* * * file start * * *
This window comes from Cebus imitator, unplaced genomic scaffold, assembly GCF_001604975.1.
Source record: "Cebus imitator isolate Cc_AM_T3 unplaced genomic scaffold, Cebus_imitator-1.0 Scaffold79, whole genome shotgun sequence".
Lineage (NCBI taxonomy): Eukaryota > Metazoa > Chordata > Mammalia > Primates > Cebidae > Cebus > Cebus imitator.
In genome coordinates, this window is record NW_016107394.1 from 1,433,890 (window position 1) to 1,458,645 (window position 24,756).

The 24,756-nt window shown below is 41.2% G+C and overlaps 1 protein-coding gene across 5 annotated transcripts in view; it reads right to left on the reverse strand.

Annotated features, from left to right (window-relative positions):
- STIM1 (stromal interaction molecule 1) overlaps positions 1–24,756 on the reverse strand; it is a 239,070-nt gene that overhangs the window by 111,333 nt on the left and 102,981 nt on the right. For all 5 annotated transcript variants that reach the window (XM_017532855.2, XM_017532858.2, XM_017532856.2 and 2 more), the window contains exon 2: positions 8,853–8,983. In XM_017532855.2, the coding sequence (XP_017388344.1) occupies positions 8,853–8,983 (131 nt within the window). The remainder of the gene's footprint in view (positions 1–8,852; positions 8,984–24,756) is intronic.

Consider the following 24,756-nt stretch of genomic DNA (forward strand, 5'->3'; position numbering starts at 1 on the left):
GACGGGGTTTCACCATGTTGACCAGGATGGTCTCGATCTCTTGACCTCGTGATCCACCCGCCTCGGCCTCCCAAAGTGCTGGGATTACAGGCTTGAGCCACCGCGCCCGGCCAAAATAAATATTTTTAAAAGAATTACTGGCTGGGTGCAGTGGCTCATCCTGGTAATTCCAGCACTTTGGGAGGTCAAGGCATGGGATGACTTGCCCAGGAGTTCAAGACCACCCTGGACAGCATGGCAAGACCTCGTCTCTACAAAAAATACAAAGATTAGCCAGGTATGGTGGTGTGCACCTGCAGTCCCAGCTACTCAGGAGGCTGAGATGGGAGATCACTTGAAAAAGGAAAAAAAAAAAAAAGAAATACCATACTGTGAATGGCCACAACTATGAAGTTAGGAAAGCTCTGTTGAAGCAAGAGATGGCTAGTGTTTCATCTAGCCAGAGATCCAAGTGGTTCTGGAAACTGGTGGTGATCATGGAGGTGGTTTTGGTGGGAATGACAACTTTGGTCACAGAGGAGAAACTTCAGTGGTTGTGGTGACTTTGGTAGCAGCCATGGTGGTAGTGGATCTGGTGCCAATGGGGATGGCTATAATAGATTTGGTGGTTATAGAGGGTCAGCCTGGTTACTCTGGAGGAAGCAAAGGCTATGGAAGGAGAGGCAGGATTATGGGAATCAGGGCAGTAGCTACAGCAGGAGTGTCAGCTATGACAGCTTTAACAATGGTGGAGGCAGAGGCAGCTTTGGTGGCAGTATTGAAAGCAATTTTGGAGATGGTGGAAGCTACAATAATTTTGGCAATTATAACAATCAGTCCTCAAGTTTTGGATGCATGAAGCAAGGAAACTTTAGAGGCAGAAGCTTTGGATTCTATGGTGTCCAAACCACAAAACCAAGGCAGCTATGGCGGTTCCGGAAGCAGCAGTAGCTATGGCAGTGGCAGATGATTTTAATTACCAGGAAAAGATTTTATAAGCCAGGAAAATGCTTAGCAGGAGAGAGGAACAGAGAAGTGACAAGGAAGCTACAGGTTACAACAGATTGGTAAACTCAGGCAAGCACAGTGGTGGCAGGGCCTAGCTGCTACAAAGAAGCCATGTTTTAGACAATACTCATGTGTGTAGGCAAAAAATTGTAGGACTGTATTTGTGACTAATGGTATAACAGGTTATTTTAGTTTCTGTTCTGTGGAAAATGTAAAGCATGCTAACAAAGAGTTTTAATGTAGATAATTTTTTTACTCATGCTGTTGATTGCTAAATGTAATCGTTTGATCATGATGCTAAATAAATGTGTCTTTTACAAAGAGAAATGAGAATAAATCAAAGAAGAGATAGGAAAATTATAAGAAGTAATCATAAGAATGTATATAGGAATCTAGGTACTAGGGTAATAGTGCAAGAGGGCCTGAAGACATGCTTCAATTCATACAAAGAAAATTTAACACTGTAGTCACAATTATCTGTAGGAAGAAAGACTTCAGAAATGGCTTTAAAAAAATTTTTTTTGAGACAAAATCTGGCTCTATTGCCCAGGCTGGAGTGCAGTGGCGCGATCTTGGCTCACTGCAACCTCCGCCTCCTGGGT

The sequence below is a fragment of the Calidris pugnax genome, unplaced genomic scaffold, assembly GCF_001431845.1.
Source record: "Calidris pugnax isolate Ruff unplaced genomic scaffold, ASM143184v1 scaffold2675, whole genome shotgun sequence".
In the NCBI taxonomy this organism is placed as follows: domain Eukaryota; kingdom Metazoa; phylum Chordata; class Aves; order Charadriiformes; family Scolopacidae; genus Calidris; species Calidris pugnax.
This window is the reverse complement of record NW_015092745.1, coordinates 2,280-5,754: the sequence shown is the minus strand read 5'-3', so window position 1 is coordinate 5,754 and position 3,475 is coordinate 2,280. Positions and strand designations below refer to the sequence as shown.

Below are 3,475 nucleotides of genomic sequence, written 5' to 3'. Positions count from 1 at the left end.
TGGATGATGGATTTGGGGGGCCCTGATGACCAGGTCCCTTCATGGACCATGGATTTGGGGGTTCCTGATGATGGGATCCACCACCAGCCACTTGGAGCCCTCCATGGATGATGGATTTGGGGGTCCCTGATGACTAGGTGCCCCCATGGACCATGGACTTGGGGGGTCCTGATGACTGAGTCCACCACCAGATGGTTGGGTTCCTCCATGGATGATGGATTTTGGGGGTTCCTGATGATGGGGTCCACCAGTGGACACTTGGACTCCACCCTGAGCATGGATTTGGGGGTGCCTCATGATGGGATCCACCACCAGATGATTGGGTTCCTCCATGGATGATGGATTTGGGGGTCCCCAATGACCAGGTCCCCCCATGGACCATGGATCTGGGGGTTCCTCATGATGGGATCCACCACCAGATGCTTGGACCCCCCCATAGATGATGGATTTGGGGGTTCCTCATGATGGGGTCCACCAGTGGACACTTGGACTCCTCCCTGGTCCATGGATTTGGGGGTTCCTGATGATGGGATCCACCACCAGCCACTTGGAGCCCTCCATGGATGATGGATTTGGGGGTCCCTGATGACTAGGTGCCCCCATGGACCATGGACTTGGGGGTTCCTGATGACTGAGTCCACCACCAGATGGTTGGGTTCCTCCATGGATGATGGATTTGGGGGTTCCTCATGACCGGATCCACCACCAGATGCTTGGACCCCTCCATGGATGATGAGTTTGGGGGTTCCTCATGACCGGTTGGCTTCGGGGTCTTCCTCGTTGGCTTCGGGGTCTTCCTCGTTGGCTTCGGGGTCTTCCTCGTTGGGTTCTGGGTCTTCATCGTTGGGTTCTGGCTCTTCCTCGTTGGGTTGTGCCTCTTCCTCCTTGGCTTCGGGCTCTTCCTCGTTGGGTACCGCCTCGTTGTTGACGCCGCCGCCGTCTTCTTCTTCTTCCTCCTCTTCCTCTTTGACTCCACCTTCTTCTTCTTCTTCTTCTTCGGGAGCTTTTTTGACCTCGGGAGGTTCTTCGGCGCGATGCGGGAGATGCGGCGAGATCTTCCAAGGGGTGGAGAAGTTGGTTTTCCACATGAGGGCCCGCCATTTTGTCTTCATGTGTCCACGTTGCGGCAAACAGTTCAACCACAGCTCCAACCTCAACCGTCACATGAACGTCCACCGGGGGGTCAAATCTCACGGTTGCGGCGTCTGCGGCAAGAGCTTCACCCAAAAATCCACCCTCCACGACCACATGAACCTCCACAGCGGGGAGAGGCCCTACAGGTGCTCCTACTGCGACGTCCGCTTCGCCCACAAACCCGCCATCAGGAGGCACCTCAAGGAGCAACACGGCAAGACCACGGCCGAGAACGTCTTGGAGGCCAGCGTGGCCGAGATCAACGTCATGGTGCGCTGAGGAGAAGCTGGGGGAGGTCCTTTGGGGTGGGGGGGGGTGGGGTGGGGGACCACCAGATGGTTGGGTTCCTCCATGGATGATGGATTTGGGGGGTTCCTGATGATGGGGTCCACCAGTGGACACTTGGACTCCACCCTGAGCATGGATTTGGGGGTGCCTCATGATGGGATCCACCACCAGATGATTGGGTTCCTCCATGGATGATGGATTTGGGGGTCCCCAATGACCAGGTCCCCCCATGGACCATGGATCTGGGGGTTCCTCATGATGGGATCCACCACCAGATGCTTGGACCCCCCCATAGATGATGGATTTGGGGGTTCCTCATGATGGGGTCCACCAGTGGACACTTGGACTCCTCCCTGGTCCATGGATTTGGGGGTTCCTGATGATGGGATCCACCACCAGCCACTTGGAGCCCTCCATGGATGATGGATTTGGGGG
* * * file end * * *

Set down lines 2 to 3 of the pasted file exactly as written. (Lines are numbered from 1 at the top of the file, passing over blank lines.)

Source record: "Cebus imitator isolate Cc_AM_T3 unplaced genomic scaffold, Cebus_imitator-1.0 Scaffold79, whole genome shotgun sequence".
Lineage (NCBI taxonomy): Eukaryota > Metazoa > Chordata > Mammalia > Primates > Cebidae > Cebus > Cebus imitator.